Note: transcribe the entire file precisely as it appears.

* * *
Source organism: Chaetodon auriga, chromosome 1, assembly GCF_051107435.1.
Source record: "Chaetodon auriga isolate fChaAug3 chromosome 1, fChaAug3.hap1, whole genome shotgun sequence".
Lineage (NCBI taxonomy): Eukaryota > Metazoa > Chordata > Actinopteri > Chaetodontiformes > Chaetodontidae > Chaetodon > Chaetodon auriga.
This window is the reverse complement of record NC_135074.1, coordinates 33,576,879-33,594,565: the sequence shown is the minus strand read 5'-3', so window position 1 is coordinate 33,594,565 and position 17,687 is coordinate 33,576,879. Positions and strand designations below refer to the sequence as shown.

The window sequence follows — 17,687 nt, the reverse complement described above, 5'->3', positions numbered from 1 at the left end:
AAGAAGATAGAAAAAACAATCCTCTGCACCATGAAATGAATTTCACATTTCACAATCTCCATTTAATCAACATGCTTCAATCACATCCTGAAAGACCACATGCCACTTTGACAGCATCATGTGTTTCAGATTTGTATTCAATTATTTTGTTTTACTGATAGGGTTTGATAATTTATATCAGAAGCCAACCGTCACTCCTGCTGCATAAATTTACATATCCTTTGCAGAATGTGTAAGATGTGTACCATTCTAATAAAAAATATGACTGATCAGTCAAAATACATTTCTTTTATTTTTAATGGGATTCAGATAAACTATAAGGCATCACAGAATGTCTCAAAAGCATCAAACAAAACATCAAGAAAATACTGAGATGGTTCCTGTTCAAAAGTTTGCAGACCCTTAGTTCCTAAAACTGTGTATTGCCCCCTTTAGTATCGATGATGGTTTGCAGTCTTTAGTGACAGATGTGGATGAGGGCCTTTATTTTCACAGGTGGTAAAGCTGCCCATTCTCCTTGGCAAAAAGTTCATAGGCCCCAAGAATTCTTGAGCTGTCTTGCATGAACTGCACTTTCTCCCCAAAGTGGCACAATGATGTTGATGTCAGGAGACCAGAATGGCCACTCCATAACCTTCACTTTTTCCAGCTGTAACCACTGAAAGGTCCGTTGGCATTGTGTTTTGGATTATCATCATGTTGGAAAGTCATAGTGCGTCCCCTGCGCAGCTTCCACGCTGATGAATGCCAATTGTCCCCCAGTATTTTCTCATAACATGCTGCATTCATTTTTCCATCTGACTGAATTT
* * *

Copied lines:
Source organism: Chaetodon auriga, chromosome 1, assembly GCF_051107435.1.
Source record: "Chaetodon auriga isolate fChaAug3 chromosome 1, fChaAug3.hap1, whole genome shotgun sequence".
Lineage (NCBI taxonomy): Eukaryota > Metazoa > Chordata > Actinopteri > Chaetodontiformes > Chaetodontidae > Chaetodon > Chaetodon auriga.
This window is the reverse complement of record NC_135074.1, coordinates 33,576,879-33,594,565: the sequence shown is the minus strand read 5'-3', so window position 1 is coordinate 33,594,565 and position 17,687 is coordinate 33,576,879. Positions and strand designations below refer to the sequence as shown.

The window sequence follows — 17,687 nt, the reverse complement described above, 5'->3', positions numbered from 1 at the left end:
AAGAAGATAGAAAAAACAATCCTCTGCACCATGAAATGAATTTCACATTTCACAATCTCCATTTAATCAACATGCTTCAATCACATCCTGAAAGACCACATGCCACTTTGACAGCATCATGTGTTTCAGATTTGTATTCAATTATTTTGTTTTACTGATAGGGTTTGATAATTTATATCAGAAGCCAACCGTCACTCCTGCTGCATAAATTTACATATCCTTTGCAGAATGTGTAAGATGTGTACCATTCTAATAAAAAATATGACTGATCAGTCAAAATACATTTCTTTTATTTTTAATGGGATTCAGATAAACTATAAGGCATCACAGAATGTCTCAAAAGCATCAAACAAAACATCAAGAAAATACTGAGATGGTTCCTGTTCAAAAGTTTGCAGACCCTTAGTTCCTAAAACTGTGTATTGCCCCCTTTAGTATCGATGATGGTTTGCAGTCTTTAGTGACAGATGTGGATGAGGGCCTTTATTTTCACAGGTGGTAAAGCTGCCCATTCTCCTTGGCAAAAAGTTCATAGGCCCCAAGAATTCTTGAGCTGTCTTGCATGAACTGCACTTTCTCCCCAAAGTGGCACAATGATGTTGATGTCAGGAGACCAGAATGGCCACTCCATAACCTTCACTTTTTCCAGCTGTAACCACTGAAAGGTCCGTTGGCATTGTGTTTTGGATTATCATCATGTTGGAAAGTCATAGTGCGTCCCCTGCGCAGCTTCCACGCTGATGAATGCCAATTGTCCCCCAGTATTTTCTCATAACATGCTGCATTCATTTTTCCATCTGACTGAATTT